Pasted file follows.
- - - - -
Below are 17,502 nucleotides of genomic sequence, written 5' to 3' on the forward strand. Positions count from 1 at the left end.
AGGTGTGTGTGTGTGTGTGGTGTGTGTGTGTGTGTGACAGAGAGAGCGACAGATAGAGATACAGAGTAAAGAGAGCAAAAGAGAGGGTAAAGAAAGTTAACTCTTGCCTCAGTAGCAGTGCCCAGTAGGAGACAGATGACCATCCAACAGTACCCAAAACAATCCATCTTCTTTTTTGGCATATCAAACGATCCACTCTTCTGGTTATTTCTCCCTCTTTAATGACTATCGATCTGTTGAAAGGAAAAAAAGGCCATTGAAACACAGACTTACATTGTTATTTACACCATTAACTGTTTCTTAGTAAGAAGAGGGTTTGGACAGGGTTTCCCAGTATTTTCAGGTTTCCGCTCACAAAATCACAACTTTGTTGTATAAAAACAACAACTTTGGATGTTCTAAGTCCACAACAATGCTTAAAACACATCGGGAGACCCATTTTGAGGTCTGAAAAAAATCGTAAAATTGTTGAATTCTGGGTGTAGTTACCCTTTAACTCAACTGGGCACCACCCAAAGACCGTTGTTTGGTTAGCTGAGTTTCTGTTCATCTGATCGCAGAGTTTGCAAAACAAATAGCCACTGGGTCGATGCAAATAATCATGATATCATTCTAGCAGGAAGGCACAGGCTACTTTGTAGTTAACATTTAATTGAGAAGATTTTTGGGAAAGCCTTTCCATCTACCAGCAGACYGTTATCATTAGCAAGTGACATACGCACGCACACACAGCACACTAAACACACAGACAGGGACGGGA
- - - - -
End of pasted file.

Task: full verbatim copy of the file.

Below are 17,502 nucleotides of genomic sequence, written 5' to 3' on the forward strand. Positions count from 1 at the left end.
AGGTGTGTGTGTGTGTGTGGTGTGTGTGTGTGTGTGACAGAGAGAGCGACAGATAGAGATACAGAGTAAAGAGAGCAAAAGAGAGGGTAAAGAAAGTTAACTCTTGCCTCAGTAGCAGTGCCCAGTAGGAGACAGATGACCATCCAACAGTACCCAAAACAATCCATCTTCTTTTTTGGCATATCAAACGATCCACTCTTCTGGTTATTTCTCCCTCTTTAATGACTATCGATCTGTTGAAAGGAAAAAAAGGCCATTGAAACACAGACTTACATTGTTATTTACACCATTAACTGTTTCTTAGTAAGAAGAGGGTTTGGACAGGGTTTCCCAGTATTTTCAGGTTTCCGCTCACAAAATCACAACTTTGTTGTATAAAAACAACAACTTTGGATGTTCTAAGTCCACAACAATGCTTAAAACACATCGGGAGACCCATTTTGAGGTCTGAAAAAAATCGTAAAATTGTTGAATTCTGGGTGTAGTTACCCTTTAACTCAACTGGGCACCACCCAAAGACCGTTGTTTGGTTAGCTGAGTTTCTGTTCATCTGATCGCAGAGTTTGCAAAACAAATAGCCACTGGGTCGATGCAAATAATCATGATATCATTCTAGCAGGAAGGCACAGGCTACTTTGTAGTTAACATTTAATTGAGAAGATTTTTGGGAAAGCCTTTCCATCTACCAGCAGACYGTTATCATTAGCAAGTGACATACGCACGCACACACAGCACACTAAACACACAGACAGGGACGGGA